Few modern conflicts have been as destructive or long-lasting as Yemen’s. In 2014, Houthi rebels called for the removal of President Ali Abdullah Saleh and seized the capital, Sanaa, proclaiming a new government and attacking regions still loyal to Saleh’s regime. The conflict, protracted by mutual suspicion, involvement by Iran and Saudi Arabia and grotesque human rights violations enters its eighth year with no long-term solutions in sight. More than three-quarters of the population lives in poverty, with high levels of disease and 4 million Yemenis requiring humanitarian assistance. The U.N. Humanitarian Coordinator in Yemen, David Gressly, emphasized that the country’s ongoing crisis is something the whole world must “urgently address.”
Troubles and Truces
Although significant, temporary ceasefires brokered by both sides have only made a conclusive deal more elusive. Diplomacy regarding Yemen’s lasting crisis has focused on containment, not lasting solutions, with on-and-off truces being agreed upon since 2016. In 2018, an agreement between the government and the Houthis ended hostilities in the large cities of Sanaa, Hodeidah and Taiz, but broke down after the Houthis failed to live up to other agreements. Houthi rebels failed to renew a six-month truce signed in April 2022, causing fears of further violence.
This should not detract from the importance of the truces in preventing further bloodshed. The most recent ceasefire decreased violence by 60%, allowing nearly 30,000 Yemenis to receive urgent medical care. U.N.-backed efforts in 2018 achieved a two-month truce that averted a major conflict in Yemen’s third-largest city. Although temporary and worrying for Yemen’s long-term stability, these “confidence building” solutions keep both sides open to more lasting discussions.
Poverty in Yemen
Unfortunately, this type of diplomacy leaves much to be desired, with little being done for actual conflict resolution. As Yemen’s civil war continues to drag on, those most at risk are people living under the constant threat of renewed violence. Almost a fifth of the country lives in extreme poverty, and huge swathes of the population do not have access to food or clean water. With the Houthis and the Yemeni government more focused on each other than the people of Yemen, little hope of institutional aid exists.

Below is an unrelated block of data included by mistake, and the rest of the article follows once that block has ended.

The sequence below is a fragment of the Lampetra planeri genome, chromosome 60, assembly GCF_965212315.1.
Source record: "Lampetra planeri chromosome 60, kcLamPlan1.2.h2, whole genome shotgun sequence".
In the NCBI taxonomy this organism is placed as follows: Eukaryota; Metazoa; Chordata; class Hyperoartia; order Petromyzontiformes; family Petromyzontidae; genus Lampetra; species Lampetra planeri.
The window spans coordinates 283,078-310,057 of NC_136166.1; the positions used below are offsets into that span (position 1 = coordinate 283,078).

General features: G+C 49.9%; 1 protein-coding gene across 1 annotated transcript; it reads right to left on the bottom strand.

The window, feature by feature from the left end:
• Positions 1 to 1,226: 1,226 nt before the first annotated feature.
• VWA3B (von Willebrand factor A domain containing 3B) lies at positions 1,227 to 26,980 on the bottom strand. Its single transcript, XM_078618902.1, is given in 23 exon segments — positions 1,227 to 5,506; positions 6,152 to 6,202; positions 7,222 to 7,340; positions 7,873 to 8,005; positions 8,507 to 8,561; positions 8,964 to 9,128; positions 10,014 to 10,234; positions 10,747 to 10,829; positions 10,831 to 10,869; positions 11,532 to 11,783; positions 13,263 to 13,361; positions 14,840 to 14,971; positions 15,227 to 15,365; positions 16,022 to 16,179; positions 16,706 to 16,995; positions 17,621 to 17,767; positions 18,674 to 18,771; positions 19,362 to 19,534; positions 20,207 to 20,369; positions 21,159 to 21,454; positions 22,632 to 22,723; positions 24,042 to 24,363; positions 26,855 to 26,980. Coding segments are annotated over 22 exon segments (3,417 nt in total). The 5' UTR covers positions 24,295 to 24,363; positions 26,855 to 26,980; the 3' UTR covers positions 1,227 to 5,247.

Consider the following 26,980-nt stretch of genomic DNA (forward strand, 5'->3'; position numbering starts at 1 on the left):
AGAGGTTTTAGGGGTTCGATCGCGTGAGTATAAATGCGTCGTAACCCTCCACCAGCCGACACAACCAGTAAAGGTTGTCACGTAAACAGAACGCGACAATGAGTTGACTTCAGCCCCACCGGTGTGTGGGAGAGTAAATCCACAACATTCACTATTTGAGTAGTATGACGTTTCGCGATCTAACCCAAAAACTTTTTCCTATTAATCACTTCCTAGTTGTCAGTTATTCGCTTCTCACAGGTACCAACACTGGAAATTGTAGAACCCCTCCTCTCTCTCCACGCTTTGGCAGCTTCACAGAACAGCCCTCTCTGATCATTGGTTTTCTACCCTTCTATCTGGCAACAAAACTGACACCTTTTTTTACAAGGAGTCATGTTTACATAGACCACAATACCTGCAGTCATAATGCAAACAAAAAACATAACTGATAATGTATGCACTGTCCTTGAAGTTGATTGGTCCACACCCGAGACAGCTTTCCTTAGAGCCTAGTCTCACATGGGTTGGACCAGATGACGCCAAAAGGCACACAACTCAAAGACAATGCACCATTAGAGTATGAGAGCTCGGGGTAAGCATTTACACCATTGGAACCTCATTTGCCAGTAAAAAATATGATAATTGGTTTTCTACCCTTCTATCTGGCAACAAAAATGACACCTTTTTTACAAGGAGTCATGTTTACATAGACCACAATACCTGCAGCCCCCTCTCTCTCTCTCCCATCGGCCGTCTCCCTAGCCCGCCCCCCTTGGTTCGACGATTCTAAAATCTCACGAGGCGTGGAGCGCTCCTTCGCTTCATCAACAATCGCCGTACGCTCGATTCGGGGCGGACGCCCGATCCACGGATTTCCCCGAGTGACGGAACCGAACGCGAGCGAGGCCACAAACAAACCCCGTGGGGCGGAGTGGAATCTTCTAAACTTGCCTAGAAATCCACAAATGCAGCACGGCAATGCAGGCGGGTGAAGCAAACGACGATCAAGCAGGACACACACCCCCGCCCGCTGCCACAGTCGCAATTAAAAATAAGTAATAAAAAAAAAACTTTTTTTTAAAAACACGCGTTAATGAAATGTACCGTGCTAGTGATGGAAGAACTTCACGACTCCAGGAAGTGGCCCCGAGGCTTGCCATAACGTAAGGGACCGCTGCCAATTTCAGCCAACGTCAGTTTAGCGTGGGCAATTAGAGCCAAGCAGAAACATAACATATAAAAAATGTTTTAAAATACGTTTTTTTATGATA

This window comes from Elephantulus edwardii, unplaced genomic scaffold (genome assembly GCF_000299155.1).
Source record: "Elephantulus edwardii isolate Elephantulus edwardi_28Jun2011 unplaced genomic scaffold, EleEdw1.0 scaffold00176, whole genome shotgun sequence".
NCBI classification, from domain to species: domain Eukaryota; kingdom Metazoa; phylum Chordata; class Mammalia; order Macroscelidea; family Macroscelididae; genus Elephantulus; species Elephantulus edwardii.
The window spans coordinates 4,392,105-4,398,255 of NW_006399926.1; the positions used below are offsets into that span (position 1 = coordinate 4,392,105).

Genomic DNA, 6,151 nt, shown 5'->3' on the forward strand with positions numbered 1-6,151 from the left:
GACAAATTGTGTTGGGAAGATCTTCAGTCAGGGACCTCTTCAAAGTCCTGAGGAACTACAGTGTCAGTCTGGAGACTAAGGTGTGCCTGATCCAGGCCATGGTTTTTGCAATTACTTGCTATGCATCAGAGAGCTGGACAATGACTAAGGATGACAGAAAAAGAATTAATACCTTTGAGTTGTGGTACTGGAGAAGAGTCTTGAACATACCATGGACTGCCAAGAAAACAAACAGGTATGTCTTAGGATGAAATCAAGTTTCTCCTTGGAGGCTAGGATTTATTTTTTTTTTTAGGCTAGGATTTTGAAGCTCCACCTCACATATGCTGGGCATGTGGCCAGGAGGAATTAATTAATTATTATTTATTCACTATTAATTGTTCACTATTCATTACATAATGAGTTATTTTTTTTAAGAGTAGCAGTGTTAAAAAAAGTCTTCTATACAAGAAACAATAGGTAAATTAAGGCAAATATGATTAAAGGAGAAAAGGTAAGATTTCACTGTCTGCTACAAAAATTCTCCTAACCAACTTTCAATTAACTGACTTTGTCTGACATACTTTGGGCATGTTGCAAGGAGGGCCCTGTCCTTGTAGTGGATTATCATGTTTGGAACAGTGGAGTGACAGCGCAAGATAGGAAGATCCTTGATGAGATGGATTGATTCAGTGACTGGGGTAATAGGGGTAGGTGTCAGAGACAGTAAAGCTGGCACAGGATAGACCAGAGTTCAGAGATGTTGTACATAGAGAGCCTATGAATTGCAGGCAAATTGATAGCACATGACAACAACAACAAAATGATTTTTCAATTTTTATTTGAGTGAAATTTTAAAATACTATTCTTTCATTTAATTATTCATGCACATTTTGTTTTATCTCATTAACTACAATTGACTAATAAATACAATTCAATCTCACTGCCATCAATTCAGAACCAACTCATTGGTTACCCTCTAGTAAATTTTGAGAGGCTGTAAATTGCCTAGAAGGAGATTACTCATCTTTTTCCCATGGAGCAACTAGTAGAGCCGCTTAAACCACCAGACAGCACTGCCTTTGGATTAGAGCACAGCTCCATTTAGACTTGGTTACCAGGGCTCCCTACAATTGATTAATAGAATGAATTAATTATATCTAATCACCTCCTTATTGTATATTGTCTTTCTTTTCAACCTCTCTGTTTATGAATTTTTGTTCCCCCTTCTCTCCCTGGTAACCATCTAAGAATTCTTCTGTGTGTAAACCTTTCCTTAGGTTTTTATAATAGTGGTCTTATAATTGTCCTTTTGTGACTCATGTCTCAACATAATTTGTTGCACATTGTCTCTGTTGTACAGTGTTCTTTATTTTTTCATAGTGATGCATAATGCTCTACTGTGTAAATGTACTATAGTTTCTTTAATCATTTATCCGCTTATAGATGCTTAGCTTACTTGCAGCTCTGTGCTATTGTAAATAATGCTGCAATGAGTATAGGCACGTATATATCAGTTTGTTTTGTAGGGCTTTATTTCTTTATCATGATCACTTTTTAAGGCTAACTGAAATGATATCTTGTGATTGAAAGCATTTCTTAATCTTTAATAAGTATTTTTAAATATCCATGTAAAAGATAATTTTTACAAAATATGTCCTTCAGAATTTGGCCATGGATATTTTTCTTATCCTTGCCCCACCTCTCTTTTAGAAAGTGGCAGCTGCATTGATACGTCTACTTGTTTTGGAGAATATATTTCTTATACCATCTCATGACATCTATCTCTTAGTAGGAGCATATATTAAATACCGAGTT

In this context, it is essential to acknowledge the unsung work of the many extra-governmental organizations providing aid in Yemen. The Red Cross gave more than 6 million Yemenis access to potable water, while more than a million benefited from financial or food assistance in 2021. Operating out of four cities, The Red Cross adapted itself to the multifaceted challenges of the conflict, providing medical consultations, livestock vaccinations and assistance to detainees. The U.N. currently provides humanitarian assistance to more than 10 million Yemenis.
Beyond day-to-day services, the U.N. has taken center stage in dealing with Yemen’s lasting crisis. Beginning in 2012, the U.N. created the Development Assistance Framework to improve access to social services and government management. Additionally, both the U.N. special envoy to Yemen and Secretary-General António Guterres called for the Houthi rebels to renew the April truce, to no avail.
The Road Ahead
Yemen’s lasting crisis represents a failure of the international community to decisively end one of the longest and bloodiest conflicts of the 21st century. However, this does not take away from the heroic work of the many individuals and groups assisting the Yemeni people. The breakdown of truce negotiations in October is justifiably a cause for alarm and necessitates a powerful response from international actors. In the meantime, acknowledging and promoting the toil of those looking to improve day-to-day conditions in Yemen will have to suffice.
– Samuel Bowles